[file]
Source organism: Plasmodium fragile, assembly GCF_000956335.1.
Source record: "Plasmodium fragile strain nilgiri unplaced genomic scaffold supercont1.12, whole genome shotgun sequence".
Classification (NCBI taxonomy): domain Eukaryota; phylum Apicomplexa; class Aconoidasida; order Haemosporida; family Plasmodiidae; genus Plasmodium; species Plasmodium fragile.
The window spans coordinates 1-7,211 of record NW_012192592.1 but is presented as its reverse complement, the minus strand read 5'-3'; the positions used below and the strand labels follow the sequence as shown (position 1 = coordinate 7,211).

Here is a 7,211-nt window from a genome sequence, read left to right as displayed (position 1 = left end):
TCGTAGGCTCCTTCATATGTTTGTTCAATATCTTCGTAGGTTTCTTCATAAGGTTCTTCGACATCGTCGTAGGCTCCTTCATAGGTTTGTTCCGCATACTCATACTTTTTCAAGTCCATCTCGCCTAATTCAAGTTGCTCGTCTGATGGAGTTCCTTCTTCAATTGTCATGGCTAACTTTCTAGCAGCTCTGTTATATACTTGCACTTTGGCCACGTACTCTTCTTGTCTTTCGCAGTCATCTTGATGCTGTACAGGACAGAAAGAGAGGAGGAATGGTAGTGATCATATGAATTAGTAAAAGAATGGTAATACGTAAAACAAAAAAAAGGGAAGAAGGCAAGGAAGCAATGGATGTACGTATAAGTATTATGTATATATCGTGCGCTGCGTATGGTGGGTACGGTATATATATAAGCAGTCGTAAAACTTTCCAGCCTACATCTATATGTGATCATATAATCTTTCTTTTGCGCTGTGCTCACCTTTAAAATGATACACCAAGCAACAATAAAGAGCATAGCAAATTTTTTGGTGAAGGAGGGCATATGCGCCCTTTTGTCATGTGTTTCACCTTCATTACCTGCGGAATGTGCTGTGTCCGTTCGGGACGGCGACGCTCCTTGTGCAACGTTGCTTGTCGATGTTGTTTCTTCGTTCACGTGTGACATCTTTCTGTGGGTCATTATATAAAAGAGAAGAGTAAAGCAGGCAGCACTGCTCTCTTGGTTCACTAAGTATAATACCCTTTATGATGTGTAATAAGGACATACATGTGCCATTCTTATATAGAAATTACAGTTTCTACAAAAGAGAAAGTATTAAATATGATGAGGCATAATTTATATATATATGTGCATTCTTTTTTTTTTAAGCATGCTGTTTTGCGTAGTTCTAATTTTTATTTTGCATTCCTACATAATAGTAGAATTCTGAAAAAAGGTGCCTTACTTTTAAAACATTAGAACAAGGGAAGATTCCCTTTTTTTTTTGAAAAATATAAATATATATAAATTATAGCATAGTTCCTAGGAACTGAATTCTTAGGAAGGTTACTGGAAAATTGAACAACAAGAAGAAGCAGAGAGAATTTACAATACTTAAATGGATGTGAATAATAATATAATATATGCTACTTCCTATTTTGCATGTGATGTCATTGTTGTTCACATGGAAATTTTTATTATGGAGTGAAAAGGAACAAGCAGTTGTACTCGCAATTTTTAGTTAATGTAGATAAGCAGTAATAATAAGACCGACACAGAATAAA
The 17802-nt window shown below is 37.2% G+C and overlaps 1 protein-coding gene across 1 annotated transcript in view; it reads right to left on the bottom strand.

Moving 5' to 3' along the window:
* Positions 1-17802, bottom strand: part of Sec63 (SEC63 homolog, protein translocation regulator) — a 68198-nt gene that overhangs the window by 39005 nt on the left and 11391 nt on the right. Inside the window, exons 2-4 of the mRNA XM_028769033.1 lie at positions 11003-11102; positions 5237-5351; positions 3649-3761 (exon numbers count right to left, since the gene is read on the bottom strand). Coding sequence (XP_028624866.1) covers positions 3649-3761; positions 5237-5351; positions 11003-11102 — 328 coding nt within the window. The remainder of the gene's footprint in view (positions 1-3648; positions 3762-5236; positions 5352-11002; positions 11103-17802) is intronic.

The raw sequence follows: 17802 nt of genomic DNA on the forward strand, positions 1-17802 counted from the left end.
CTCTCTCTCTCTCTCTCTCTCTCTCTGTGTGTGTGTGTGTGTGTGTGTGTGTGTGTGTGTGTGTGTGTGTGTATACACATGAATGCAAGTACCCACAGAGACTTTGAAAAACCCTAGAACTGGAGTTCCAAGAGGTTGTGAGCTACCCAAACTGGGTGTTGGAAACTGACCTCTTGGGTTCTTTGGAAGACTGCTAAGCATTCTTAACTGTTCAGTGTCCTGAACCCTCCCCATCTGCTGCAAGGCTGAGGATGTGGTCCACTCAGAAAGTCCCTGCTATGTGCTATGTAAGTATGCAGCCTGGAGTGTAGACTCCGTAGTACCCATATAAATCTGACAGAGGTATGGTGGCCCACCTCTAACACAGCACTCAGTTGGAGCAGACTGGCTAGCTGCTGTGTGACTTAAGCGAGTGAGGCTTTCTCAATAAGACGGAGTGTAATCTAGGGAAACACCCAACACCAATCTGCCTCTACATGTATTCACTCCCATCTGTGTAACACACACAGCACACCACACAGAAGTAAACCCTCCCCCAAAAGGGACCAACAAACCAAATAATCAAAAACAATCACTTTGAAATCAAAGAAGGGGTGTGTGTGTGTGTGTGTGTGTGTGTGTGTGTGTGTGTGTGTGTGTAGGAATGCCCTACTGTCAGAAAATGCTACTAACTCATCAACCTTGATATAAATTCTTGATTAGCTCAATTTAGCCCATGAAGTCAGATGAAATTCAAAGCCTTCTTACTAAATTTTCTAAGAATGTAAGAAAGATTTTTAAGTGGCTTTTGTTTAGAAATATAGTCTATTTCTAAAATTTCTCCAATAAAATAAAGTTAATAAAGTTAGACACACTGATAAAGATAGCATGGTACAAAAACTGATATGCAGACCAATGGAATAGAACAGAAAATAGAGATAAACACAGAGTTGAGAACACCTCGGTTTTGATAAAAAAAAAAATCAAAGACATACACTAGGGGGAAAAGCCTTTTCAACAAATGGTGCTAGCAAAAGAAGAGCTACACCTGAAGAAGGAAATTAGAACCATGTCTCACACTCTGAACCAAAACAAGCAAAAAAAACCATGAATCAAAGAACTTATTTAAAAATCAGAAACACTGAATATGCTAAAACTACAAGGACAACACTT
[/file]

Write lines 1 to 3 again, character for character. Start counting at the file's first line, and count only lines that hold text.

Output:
Source organism: Plasmodium fragile, assembly GCF_000956335.1.
Source record: "Plasmodium fragile strain nilgiri unplaced genomic scaffold supercont1.12, whole genome shotgun sequence".
Classification (NCBI taxonomy): domain Eukaryota; phylum Apicomplexa; class Aconoidasida; order Haemosporida; family Plasmodiidae; genus Plasmodium; species Plasmodium fragile.